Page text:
The leader of the pack

Click to follow
The Independent Culture
GO TO a David Copperfield-style event and watch his spangly assistant being shut up in a box. Miraculously, after much heavily orchestrated hoo-hah (sorry, "art of illusion"), she appears from somewhere entirely different. Gasp! Applause!! How does he do that? Shall I tell you? Twins. At least, that's the story according to a revealing and delightfully party-pooping TV documentary.

Ricky Jay is in a different league. Quite simply, he's the best cards act since Barbara Stanwyck suckered poor lovestruck Henry Fonda in The Lady Eve. She fleeced him aboard a liner packed to the gunwales with millionaires and, judging by the sharp suits and unseasonable tans worn by Jay's opening night audience, there was a fair number of millionaires ogling his similarly entrancing way with cards, many of whom had coughed up pounds 75 a throw. You could have the best seats at English National Opera for almost half that.

In a recent radio interview, Jay remarked that most magic acts are the refuge of the socially dysfunctional. You know exactly what he means: legions of professional magicians remain trapped beneath the flashy but tacky cloaks of childhood conjuring acts, going about the bewitching business with a mixture of cheesy patter and grandiose silence in an undisguised plea for approbation.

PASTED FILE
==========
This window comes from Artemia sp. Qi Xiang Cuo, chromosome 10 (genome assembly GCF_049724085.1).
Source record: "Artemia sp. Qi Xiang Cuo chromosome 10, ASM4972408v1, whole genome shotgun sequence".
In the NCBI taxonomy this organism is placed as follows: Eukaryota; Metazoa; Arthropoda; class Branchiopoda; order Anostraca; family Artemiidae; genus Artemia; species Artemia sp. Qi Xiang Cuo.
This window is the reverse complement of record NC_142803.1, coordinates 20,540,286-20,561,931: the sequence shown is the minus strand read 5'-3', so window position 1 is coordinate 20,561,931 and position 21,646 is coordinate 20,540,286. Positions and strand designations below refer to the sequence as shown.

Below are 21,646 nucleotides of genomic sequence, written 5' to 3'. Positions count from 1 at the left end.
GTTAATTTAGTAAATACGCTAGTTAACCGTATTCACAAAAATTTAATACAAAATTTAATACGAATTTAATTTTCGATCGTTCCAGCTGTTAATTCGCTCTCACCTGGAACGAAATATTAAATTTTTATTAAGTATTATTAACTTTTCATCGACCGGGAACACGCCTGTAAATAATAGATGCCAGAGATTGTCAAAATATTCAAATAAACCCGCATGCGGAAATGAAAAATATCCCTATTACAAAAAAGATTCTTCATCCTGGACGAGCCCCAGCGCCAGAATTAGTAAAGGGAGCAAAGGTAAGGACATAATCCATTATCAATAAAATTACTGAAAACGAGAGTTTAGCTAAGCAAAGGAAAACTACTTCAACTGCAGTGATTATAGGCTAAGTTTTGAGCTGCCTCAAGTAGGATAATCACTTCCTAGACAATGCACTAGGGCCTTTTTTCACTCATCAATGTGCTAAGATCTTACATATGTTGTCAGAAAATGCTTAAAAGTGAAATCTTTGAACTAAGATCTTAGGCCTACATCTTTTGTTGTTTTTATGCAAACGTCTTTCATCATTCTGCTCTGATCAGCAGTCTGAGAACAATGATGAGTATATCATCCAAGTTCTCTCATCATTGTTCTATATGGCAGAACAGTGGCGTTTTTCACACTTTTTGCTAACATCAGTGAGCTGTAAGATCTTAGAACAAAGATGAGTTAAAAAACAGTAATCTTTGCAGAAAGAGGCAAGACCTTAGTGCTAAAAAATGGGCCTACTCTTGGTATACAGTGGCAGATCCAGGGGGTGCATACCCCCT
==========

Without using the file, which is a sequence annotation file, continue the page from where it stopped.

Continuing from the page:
Jay's performance, however, isn't just a series of eye-stretching, reality- defying card tricks, it's also a wittily illustrated history of illusionists, hustlers and fakes that are culled from a life devoted to distilling his craft.

On a Victorian parlour set, looking like a benign version of TV's Quincy plus Stephen Sondheim's beard, he does things you can't believe are happening, often under the gaze of audience members who are invited up to watch him in close-up. The effect is simply dazzling, eliciting coos of astonishment, gasps of surprise and bursts of delighted applause at every turn.

The most intriguing aspect is the way in which he appears to tell you how it's done while actually revealing nothing but his mastery. There is clearly nothing this man cannot do with his eponymous "52 assistants" from dealing from, yes, the centre of the pack, invisibly moving aces from hand to hand, to shuffling and dealing five poker hands to illustrate how to stack every player so that the dealer wins, as it were, in spades.

In the slightly less intriguing second half, his tone switches from between the avuncular and the cunning to more of the showman as he sends cards skimming across the theatre to lodge themselves into the tough hide of a watermelon, or to fly through the air and return like a boomerang.

How does he do it? Prodigious memory? Sleight of hand? Mirrors? Who cares? We cannot see behind the vaguely suspicious vertical panel of his table, but that simply doesn't account for how an unfakeable card disappears, only to reappear in a separate, seemingly sealed deck. Nor does it explain the blissful sequence where he stands directly in front of you and mysteriously finds 10 different cards previously chosen by individuals in 10 beguilingly different ways, climaxing in scattering the pack to the four winds to reveal himself holding the last two selected. To coin a phrase, it's "just magic".

David Benedict

To 17 July, 0171-928 7616